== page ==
The Insurance Issue for 2017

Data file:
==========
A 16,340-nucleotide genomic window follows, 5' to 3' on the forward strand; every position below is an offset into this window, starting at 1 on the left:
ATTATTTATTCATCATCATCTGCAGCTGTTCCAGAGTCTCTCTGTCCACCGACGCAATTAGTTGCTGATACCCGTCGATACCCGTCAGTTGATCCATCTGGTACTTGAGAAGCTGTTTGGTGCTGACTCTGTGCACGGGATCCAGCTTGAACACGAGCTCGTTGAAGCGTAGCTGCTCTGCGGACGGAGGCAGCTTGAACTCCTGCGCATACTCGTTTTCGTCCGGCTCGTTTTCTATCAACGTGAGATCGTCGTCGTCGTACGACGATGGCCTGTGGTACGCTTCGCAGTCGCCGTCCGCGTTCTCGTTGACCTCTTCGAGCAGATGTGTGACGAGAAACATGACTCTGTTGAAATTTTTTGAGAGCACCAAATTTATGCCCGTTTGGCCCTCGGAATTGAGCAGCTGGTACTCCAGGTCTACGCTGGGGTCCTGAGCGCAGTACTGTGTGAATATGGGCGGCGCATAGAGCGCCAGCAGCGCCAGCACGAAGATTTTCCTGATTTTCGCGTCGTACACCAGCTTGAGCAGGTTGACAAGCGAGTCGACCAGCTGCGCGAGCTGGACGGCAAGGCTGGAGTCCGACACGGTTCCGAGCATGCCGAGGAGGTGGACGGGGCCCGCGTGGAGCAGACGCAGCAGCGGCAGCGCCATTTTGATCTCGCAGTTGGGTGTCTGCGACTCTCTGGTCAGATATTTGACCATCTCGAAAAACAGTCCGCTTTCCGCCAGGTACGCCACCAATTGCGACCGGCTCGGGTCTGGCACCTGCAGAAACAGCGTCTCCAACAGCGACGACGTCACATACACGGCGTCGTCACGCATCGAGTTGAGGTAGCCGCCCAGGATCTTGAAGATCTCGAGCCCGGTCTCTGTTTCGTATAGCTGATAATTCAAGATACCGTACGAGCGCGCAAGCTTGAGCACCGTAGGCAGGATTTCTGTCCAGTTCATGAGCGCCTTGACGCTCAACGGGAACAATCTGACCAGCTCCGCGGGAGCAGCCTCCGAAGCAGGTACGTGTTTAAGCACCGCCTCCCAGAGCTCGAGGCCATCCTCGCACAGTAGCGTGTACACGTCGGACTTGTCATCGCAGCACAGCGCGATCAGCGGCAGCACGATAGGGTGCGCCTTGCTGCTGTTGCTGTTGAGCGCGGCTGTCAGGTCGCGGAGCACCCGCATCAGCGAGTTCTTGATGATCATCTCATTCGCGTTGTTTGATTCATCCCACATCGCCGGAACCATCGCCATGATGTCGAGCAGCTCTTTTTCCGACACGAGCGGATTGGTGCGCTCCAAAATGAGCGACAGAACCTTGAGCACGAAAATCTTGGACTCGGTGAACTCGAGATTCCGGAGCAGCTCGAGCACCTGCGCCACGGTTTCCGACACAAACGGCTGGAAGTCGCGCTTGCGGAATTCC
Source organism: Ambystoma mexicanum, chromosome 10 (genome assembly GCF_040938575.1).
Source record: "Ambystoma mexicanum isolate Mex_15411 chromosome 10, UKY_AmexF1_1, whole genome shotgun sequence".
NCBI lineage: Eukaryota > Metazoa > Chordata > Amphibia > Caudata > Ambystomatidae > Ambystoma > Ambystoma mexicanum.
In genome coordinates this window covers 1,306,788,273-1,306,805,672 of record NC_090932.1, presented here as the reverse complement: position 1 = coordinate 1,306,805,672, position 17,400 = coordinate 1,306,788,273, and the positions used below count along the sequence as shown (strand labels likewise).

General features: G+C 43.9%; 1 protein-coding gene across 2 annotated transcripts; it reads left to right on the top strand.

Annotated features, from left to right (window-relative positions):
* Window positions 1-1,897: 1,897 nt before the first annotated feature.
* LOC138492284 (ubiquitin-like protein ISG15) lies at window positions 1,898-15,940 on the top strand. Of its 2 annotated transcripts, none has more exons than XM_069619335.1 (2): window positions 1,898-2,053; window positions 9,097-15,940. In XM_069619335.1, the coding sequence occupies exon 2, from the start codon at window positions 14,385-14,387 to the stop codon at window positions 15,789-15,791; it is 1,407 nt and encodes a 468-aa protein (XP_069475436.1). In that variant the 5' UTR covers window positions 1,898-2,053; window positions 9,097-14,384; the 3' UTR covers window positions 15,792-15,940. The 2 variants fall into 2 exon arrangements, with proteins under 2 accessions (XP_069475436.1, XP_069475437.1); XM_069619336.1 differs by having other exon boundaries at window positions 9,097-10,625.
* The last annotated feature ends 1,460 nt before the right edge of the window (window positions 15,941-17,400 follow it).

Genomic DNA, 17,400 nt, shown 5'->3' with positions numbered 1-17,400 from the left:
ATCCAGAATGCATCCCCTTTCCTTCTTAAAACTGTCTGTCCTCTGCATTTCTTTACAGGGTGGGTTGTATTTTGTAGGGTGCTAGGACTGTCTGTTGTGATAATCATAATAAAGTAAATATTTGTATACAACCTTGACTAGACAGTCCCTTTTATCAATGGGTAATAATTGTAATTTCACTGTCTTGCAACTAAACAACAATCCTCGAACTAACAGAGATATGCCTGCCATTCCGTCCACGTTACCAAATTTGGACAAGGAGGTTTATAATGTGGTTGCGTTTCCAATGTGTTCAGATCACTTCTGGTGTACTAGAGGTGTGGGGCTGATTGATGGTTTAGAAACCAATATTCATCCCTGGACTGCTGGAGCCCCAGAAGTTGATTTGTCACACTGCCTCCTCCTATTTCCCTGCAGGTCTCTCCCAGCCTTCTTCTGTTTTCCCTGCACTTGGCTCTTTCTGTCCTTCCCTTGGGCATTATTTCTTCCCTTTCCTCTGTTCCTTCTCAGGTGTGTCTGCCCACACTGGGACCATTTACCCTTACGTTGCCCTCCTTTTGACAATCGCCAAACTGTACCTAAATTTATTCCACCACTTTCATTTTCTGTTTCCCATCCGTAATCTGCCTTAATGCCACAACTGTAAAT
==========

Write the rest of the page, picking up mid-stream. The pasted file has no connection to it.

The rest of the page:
Excess, Umbrella, and multi-Insurer Coverages. Deductibles and Self-insured Retention policies; Control over Safety; Insurance Pricing in 2017. You’ll buy insurance this year for your transportation business, and perhaps a large percentage of it will be from multiple insurers. Pricing may be an issue (see below), or your clients may require certain policy features. Insurance policies themselves are always bilateral, not multi-lateral agreements. So, when you buy into a multi-insurer program, you should be aware of the gaps and inconsistencies that may occur. Your insurance broker is assembling a program that is complex, multi-layered, and multi-insurer. So ask a lot of questions. Never will two insurers jointly issue one policy that will provide whole coverage to you. But although policies are not multi-lateral that does not mean they operate only individually. Excess and umbrella policies, which you may need to fulfill customer demands, refer to other policies by their nature, generally calling them the underlying coverage – and are contingent in some ways on the provisions of that underlying coverage. A primary policy pays the first dollar of a covered claim, perhaps subject to your deductible or self-insured retention. You buy the primary and then add other policies that are excess of the primary as you deem necessary. An excess policy means the insurer only begins coverage after the pre-determined primary limits. Excess is available for just about all primary lines and there is no requirement you buy only from one underwriting company. An umbrella policy is more of a stand-alone excess policy that offers a bit broader scope than the primary. Umbrella policies stand out over plain excess covers: like an excess policy, umbrellas provide additional amounts of cover once the primary is tapped out; but umbrellas sit more broadly, and provide cover over other types of coverage, for example, […]